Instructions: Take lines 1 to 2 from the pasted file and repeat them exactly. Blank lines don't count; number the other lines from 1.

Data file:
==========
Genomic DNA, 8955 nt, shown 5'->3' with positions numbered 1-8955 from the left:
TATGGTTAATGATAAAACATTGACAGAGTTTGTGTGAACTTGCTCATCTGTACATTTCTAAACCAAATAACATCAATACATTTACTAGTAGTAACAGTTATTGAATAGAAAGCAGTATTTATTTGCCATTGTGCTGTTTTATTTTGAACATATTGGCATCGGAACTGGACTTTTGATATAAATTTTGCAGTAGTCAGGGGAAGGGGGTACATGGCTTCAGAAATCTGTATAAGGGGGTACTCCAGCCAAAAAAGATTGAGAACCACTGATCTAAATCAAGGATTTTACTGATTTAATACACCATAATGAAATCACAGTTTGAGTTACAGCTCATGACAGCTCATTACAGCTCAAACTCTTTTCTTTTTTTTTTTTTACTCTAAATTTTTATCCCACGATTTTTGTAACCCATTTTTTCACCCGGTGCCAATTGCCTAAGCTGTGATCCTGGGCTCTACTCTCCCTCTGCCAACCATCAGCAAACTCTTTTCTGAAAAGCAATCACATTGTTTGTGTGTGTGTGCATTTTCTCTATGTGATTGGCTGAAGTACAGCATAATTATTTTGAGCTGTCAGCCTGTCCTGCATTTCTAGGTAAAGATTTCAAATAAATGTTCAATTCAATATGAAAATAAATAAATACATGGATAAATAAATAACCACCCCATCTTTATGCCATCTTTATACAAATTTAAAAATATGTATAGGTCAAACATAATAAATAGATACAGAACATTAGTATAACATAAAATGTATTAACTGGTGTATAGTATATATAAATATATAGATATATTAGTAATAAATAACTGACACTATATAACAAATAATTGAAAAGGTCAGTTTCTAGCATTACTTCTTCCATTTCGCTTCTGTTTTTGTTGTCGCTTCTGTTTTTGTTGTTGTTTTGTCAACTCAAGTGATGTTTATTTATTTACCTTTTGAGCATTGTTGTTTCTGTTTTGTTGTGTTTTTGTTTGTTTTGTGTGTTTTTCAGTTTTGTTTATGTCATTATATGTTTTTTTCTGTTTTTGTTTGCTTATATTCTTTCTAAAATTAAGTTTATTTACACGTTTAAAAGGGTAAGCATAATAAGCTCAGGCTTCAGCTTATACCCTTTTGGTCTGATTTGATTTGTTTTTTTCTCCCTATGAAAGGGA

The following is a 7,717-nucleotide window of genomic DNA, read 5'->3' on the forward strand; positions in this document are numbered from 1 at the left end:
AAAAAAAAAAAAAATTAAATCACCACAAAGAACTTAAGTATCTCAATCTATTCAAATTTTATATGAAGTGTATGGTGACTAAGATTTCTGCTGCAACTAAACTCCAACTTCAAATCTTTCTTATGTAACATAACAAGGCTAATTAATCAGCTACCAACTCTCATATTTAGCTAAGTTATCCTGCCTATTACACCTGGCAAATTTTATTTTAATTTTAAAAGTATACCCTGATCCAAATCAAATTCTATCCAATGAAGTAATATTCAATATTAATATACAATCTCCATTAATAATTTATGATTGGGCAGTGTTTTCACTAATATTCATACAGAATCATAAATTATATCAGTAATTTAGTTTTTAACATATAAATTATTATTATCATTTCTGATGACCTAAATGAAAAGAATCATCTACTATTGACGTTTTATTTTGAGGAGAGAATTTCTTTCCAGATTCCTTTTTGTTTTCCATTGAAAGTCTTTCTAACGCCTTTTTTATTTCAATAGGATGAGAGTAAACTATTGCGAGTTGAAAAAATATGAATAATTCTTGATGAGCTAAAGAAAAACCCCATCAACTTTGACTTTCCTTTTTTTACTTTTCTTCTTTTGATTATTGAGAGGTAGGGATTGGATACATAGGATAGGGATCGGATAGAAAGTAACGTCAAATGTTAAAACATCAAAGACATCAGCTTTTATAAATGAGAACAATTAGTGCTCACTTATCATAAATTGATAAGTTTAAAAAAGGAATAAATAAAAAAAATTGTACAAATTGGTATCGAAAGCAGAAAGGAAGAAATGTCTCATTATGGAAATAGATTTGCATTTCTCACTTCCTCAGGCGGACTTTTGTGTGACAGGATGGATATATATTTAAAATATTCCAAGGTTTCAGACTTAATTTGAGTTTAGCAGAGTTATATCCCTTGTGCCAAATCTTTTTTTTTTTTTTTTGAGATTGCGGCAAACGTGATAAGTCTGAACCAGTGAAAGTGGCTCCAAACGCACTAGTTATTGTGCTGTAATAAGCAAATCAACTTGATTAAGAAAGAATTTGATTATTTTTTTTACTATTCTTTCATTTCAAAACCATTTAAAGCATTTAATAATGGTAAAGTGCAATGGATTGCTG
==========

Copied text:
Genomic DNA, 8955 nt, shown 5'->3' with positions numbered 1-8955 from the left:
TATGGTTAATGATAAAACATTGACAGAGTTTGTGTGAACTTGCTCATCTGTACATTTCTAAACCAAATAACATCAATACATTTACTAGTAGTAACAGTTATTGAATAGAAAGCAGTATTTATTTGCCATTGTGCTGTTTTATTTTGAACATATTGGCATCGGAACTGGACTTTTGATATAAATTTTGCAGTAGTCAGGGGAAGGGGGTACATGGCTTCAGAAATCTGTATAAGGGGGTACTCCAGCCAAAAAAGATTGAGAACCACTGATCTAAATCAAGGATTTTACTGATTTAATACACCATAATGAAATCACAGTTTGAGTTACAGCTCATGACAGCTCATTACAGCTCAAACTCTTTTCTTTTTTTTTTTTTACTCTAAATTTTTATCCCACGATTTTTGTAACCCATTTTTTCACCCGGTGCCAATTGCCTAAGCTGTGATCCTGGGCTCTACTCTCCCTCTGCCAACCATCAGCAAACTCTTTTCTGAAAAGCAATCACATTGTTTGTGTGTGTGTGCATTTTCTCTATGTGATTGGCTGAAGTACAGCATAATTATTTTGAGCTGTCAGCCTGTCCTGCATTTCTAGGTAAAGATTTCAAATAAATGTTCAATTCAATATGAAAATAAATAAATACATGGATAAATAAATAACCACCCCATCTTTATGCCATCTTTATACAAATTTAAAAATATGTATAGGTCAAACATAATAAATAGATACAGAACATTAGTATAACATAAAATGTATTAACTGGTGTATAGTATATATAAATATATAGATATATTAGTAATAAATAACTGACACTATATAACAAATAATTGAAAAGGTCAGTTTCTAGCATTACTTCTTCCATTTCGCTTCTGTTTTTGTTGTCGCTTCTGTTTTTGTTGTTGTTTTGTCAACTCAAGTGATGTTTATTTATTTACCTTTTGAGCATTGTTGTTTCTGTTTTGTTGTGTTTTTGTTTGTTTTGTGTGTTTTTCAGTTTTGTTTATGTCATTATATGTTTTTTTCTGTTTTTGTTTGCTTATATTCTTTCTAAAATTAAGTTTATTTACACGTTTAAAAGGGTAAGCATAATAAGCTCAGGCTTCAGCTTATACCCTTTTGGTCTGATTTGATTTGTTTTTTTCTCCCTATGAAAGGGA